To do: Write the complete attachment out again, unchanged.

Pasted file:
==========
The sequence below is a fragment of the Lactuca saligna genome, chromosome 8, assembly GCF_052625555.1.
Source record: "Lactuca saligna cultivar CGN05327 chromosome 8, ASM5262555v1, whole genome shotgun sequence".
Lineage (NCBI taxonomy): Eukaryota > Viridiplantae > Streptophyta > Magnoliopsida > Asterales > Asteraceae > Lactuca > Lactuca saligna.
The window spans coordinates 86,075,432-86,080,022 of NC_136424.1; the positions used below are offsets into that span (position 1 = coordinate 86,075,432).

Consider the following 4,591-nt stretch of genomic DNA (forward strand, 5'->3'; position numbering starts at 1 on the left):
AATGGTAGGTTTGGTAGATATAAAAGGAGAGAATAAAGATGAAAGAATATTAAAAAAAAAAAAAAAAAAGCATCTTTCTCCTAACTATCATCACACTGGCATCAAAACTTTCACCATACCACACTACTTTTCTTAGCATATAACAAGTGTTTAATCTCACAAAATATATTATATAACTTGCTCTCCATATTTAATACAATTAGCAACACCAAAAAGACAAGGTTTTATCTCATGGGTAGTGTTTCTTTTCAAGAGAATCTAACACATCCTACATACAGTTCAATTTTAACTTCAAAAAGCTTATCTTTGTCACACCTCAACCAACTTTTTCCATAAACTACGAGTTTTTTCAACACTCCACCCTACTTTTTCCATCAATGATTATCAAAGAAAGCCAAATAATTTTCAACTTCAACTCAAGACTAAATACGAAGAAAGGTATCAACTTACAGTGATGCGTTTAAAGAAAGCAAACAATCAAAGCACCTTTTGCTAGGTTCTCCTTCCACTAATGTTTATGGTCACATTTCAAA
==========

The sequence below is a fragment of the Lactuca saligna genome, chromosome 8, assembly GCF_052625555.1.
Source record: "Lactuca saligna cultivar CGN05327 chromosome 8, ASM5262555v1, whole genome shotgun sequence".
Lineage (NCBI taxonomy): Eukaryota > Viridiplantae > Streptophyta > Magnoliopsida > Asterales > Asteraceae > Lactuca > Lactuca saligna.
The window spans coordinates 86,075,432-86,080,022 of NC_136424.1; the positions used below are offsets into that span (position 1 = coordinate 86,075,432).

Consider the following 4,591-nt stretch of genomic DNA (forward strand, 5'->3'; position numbering starts at 1 on the left):
AATGGTAGGTTTGGTAGATATAAAAGGAGAGAATAAAGATGAAAGAATATTAAAAAAAAAAAAAAAAAAGCATCTTTCTCCTAACTATCATCACACTGGCATCAAAACTTTCACCATACCACACTACTTTTCTTAGCATATAACAAGTGTTTAATCTCACAAAATATATTATATAACTTGCTCTCCATATTTAATACAATTAGCAACACCAAAAAGACAAGGTTTTATCTCATGGGTAGTGTTTCTTTTCAAGAGAATCTAACACATCCTACATACAGTTCAATTTTAACTTCAAAAAGCTTATCTTTGTCACACCTCAACCAACTTTTTCCATAAACTACGAGTTTTTTCAACACTCCACCCTACTTTTTCCATCAATGATTATCAAAGAAAGCCAAATAATTTTCAACTTCAACTCAAGACTAAATACGAAGAAAGGTATCAACTTACAGTGATGCGTTTAAAGAAAGCAAACAATCAAAGCACCTTTTGCTAGGTTCTCCTTCCACTAATGTTTATGGTCACATTTCAAA